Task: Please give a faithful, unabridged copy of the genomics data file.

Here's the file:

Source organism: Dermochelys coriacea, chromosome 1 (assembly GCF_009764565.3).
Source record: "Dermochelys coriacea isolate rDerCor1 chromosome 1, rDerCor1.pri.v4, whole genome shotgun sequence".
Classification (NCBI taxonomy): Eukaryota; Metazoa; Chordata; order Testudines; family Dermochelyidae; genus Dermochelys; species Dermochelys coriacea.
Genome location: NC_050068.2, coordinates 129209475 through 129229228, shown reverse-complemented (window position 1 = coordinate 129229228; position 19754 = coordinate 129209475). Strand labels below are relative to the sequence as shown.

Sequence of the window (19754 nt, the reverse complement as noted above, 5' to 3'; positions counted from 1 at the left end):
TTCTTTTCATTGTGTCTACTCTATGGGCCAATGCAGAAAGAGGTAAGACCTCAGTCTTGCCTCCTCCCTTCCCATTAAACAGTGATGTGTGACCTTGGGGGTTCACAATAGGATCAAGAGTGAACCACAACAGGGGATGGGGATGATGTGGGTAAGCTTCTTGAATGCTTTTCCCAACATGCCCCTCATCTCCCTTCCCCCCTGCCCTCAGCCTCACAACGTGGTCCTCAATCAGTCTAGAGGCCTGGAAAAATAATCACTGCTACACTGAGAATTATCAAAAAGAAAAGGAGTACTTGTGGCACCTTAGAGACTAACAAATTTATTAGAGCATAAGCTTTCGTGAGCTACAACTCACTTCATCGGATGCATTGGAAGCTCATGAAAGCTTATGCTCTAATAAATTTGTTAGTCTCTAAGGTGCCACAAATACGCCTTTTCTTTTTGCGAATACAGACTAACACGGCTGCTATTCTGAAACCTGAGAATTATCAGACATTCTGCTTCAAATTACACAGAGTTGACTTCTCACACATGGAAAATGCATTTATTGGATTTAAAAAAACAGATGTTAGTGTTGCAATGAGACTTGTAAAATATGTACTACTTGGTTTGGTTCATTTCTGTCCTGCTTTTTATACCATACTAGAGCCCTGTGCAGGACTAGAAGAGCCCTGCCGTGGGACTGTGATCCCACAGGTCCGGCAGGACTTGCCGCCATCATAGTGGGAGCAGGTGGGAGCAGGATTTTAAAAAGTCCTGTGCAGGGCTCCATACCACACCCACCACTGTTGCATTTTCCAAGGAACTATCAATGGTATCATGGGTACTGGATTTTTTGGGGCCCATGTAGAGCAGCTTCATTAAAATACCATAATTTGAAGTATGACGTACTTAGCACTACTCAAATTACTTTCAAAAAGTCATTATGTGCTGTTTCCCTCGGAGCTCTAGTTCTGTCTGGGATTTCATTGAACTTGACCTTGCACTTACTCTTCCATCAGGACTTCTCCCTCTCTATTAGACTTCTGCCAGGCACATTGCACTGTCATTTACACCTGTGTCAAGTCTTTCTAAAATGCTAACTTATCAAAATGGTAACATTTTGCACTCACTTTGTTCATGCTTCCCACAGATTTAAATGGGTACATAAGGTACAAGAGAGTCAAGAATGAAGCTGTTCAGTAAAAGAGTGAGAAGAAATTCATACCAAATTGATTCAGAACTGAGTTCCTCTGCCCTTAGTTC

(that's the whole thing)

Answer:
Source organism: Dermochelys coriacea, chromosome 1 (assembly GCF_009764565.3).
Source record: "Dermochelys coriacea isolate rDerCor1 chromosome 1, rDerCor1.pri.v4, whole genome shotgun sequence".
Classification (NCBI taxonomy): Eukaryota; Metazoa; Chordata; order Testudines; family Dermochelyidae; genus Dermochelys; species Dermochelys coriacea.
Genome location: NC_050068.2, coordinates 129209475 through 129229228, shown reverse-complemented (window position 1 = coordinate 129229228; position 19754 = coordinate 129209475). Strand labels below are relative to the sequence as shown.

Sequence of the window (19754 nt, the reverse complement as noted above, 5' to 3'; positions counted from 1 at the left end):
TTCTTTTCATTGTGTCTACTCTATGGGCCAATGCAGAAAGAGGTAAGACCTCAGTCTTGCCTCCTCCCTTCCCATTAAACAGTGATGTGTGACCTTGGGGGTTCACAATAGGATCAAGAGTGAACCACAACAGGGGATGGGGATGATGTGGGTAAGCTTCTTGAATGCTTTTCCCAACATGCCCCTCATCTCCCTTCCCCCCTGCCCTCAGCCTCACAACGTGGTCCTCAATCAGTCTAGAGGCCTGGAAAAATAATCACTGCTACACTGAGAATTATCAAAAAGAAAAGGAGTACTTGTGGCACCTTAGAGACTAACAAATTTATTAGAGCATAAGCTTTCGTGAGCTACAACTCACTTCATCGGATGCATTGGAAGCTCATGAAAGCTTATGCTCTAATAAATTTGTTAGTCTCTAAGGTGCCACAAATACGCCTTTTCTTTTTGCGAATACAGACTAACACGGCTGCTATTCTGAAACCTGAGAATTATCAGACATTCTGCTTCAAATTACACAGAGTTGACTTCTCACACATGGAAAATGCATTTATTGGATTTAAAAAAACAGATGTTAGTGTTGCAATGAGACTTGTAAAATATGTACTACTTGGTTTGGTTCATTTCTGTCCTGCTTTTTATACCATACTAGAGCCCTGTGCAGGACTAGAAGAGCCCTGCCGTGGGACTGTGATCCCACAGGTCCGGCAGGACTTGCCGCCATCATAGTGGGAGCAGGTGGGAGCAGGATTTTAAAAAGTCCTGTGCAGGGCTCCATACCACACCCACCACTGTTGCATTTTCCAAGGAACTATCAATGGTATCATGGGTACTGGATTTTTTGGGGCCCATGTAGAGCAGCTTCATTAAAATACCATAATTTGAAGTATGACGTACTTAGCACTACTCAAATTACTTTCAAAAAGTCATTATGTGCTGTTTCCCTCGGAGCTCTAGTTCTGTCTGGGATTTCATTGAACTTGACCTTGCACTTACTCTTCCATCAGGACTTCTCCCTCTCTATTAGACTTCTGCCAGGCACATTGCACTGTCATTTACACCTGTGTCAAGTCTTTCTAAAATGCTAACTTATCAAAATGGTAACATTTTGCACTCACTTTGTTCATGCTTCCCACAGATTTAAATGGGTACATAAGGTACAAGAGAGTCAAGAATGAAGCTGTTCAGTAAAAGAGTGAGAAGAAATTCATACCAAATTGATTCAGAACTGAGTTCCTCTGCCCTTAGTTC